The unmet needs of heaven’s flowers
Today (21 March) is World Down Syndrome Day, recognizing ‘the value, acceptance and inclusion’ of people with the genetic disorder. But as Duncan Graham found, there’s little to cheer about in Indonesia other than the resilience of brave families.
Let’s celebrate heroes without uniforms, people like Aning Nurul, 39, and her husband Romadhan, 41. Eleven years ago the East Java couple’s comfortable world was suddenly grabbed, roughly shaken and tossed back, never to be the same again.
Ihsan Faiz, their darling second son, had been diagnosed as one in a thousand - a Down Syndrome child.
“When he was born all seemed OK,” said Aning. “There were no signs of anything unusual. Our first son Ardiansyah had been born two years earlier and he was quite normal.
“Slowly we noticed Ihsan wasn’t developing as fast as his brother. We saw four doctors who weren’t interested. The fifth understood.”
Down Syndrome, named after a 19th century British doctor who first identified the incurable condition, develops when the body has an extra chromosome. The causes are complex and still little understood. Only one per cent are linked to the child’s hereditary.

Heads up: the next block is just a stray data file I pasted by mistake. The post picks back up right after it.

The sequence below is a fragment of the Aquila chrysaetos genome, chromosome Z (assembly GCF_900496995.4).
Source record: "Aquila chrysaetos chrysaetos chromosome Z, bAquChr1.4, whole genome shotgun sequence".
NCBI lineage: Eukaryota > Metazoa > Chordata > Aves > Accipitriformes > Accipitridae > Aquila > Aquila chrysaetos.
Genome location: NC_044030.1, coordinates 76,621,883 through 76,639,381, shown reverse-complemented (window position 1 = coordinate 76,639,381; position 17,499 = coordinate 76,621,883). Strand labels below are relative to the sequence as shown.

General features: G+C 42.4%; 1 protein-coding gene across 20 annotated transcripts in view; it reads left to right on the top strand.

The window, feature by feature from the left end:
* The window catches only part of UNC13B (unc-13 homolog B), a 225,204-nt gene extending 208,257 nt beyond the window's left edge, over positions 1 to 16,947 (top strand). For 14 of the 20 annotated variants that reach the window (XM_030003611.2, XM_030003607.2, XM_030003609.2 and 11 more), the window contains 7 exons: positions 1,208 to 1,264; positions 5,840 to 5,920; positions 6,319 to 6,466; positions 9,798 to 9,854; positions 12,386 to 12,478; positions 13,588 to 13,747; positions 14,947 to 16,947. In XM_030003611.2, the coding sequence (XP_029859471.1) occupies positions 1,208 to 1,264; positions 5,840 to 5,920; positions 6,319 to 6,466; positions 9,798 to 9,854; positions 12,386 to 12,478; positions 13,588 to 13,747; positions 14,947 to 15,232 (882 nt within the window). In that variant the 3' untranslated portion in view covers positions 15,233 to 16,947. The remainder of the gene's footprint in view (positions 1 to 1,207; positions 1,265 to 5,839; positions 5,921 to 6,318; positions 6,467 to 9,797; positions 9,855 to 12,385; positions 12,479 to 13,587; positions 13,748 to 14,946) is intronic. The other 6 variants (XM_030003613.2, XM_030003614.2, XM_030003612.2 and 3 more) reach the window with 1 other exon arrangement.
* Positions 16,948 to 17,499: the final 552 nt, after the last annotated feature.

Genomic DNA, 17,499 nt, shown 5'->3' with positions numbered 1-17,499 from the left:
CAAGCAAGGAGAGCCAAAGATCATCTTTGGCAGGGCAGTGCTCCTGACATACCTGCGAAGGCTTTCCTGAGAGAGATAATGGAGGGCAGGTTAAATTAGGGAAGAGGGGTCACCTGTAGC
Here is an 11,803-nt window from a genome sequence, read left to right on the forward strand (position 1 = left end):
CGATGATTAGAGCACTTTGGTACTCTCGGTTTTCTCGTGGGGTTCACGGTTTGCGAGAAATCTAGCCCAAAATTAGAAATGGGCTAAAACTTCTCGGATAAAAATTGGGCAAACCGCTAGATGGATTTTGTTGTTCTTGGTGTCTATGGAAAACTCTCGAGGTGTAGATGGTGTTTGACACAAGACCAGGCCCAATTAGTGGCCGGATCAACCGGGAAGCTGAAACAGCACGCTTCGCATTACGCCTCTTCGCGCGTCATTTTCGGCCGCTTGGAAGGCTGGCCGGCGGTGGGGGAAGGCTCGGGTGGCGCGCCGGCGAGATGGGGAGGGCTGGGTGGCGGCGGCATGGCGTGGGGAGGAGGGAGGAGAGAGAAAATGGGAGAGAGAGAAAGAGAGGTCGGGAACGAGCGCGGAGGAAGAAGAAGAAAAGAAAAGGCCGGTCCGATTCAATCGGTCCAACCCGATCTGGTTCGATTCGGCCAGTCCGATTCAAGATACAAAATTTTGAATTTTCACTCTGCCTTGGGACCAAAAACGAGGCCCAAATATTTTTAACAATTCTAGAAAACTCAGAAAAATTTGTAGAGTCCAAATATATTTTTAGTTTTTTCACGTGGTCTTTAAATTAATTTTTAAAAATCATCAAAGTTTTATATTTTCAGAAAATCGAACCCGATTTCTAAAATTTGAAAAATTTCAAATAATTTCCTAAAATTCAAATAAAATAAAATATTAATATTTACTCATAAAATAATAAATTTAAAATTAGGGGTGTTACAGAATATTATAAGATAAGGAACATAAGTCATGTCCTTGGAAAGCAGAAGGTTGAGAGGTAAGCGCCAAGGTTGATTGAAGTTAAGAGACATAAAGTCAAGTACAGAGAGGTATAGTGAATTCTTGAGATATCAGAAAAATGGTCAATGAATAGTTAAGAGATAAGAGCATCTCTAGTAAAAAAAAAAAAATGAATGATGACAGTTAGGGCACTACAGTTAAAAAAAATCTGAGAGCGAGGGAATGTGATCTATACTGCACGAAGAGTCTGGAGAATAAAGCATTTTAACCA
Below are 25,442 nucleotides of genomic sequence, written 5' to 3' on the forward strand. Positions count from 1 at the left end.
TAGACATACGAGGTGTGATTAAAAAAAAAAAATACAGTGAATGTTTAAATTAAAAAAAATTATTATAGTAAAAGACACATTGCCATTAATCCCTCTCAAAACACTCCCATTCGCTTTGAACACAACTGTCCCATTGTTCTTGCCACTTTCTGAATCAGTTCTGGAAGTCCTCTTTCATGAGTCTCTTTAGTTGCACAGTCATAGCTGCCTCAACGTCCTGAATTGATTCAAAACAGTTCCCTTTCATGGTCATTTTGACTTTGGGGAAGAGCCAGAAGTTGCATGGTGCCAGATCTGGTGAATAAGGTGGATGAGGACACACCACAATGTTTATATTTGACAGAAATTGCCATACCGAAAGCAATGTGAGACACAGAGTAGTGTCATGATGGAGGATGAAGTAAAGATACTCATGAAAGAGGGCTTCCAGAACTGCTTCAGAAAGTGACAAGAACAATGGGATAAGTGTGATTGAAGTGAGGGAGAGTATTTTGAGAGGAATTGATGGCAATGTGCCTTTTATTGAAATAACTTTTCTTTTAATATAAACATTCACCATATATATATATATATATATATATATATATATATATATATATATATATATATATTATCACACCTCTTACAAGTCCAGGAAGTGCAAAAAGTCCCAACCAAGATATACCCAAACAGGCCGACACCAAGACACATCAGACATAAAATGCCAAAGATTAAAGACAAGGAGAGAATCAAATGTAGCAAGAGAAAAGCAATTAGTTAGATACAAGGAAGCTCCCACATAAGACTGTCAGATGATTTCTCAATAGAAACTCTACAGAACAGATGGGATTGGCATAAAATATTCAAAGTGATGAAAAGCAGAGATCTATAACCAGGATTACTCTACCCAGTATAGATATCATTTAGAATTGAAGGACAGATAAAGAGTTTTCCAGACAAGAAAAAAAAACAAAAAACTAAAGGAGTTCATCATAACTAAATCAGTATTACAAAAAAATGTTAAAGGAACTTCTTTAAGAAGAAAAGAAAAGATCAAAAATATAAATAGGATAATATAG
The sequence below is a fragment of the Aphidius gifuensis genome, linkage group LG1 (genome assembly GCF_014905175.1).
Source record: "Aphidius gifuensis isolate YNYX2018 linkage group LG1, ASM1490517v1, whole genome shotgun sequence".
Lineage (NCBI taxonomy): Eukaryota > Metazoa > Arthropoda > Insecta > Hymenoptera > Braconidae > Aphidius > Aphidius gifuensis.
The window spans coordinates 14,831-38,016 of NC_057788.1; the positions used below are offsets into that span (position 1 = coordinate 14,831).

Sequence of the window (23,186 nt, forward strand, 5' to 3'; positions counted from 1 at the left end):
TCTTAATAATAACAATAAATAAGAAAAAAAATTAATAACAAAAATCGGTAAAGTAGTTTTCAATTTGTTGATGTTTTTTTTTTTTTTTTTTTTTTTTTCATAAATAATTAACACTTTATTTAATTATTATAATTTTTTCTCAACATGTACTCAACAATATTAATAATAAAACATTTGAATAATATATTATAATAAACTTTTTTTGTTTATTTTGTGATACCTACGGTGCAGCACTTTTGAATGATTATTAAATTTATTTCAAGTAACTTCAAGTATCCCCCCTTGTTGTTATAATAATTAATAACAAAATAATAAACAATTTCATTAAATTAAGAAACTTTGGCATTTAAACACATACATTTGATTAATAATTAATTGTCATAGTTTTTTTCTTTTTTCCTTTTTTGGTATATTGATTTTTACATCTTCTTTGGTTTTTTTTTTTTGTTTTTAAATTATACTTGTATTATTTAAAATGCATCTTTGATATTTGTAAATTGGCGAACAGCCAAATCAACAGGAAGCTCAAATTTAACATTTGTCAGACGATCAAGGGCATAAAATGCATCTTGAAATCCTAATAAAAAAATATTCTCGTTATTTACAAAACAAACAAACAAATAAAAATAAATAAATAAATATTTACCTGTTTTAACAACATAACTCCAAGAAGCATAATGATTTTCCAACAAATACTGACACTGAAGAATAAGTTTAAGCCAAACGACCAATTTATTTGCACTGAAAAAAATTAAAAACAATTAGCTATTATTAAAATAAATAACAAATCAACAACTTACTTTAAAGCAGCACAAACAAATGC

Precise figures are elusive, but using World Health Organization statistics an estimated 4,500 DS children are born every year in Indonesia, the majority boys. Although official figures aren’t kept, a parents’ support group believes around 300,000 Indonesians have DS.
Typically DS kids have stunted growth, flattened facial features and speech problems. Given proper health care they can often live into their 50s, though in the past many died young. In the West a few DS people have graduated from university and achieved in the arts.
They are prone to other health problems, particularly heart disease, and usually have low intelligence, though Ihsan is in the less severe group. He can speak a little, play computer games and use the toilet. He radiates joy.
After hearing the news the family unblinkingly confronted their new reality. Lesser folk and those genuinely unable to cope because Indonesia is not a welfare state, would have dumped the boy in a home for the disabled. Aning and Romadhan chose to give love, unqualified and abundant.